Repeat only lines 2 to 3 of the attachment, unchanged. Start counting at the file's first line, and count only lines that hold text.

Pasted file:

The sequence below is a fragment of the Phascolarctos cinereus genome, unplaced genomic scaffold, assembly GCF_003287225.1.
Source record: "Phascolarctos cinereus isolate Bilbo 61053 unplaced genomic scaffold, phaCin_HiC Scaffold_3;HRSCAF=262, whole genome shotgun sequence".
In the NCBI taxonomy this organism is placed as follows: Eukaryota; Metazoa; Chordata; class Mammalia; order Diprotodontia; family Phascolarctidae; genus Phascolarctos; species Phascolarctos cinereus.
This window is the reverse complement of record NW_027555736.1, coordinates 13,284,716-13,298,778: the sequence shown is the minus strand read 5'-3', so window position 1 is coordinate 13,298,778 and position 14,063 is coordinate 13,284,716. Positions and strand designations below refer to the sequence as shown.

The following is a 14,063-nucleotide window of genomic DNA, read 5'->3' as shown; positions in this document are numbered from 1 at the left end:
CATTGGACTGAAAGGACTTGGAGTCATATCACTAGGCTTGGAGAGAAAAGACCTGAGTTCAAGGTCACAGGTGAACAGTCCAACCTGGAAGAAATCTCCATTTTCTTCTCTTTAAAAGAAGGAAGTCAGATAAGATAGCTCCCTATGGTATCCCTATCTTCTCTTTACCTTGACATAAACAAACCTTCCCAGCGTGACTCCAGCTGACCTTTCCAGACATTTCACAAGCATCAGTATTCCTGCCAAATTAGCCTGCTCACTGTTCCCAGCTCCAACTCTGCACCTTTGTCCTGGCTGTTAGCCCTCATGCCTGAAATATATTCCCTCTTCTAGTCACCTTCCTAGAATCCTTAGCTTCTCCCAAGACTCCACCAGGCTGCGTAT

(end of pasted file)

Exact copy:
Source record: "Phascolarctos cinereus isolate Bilbo 61053 unplaced genomic scaffold, phaCin_HiC Scaffold_3;HRSCAF=262, whole genome shotgun sequence".
In the NCBI taxonomy this organism is placed as follows: Eukaryota; Metazoa; Chordata; class Mammalia; order Diprotodontia; family Phascolarctidae; genus Phascolarctos; species Phascolarctos cinereus.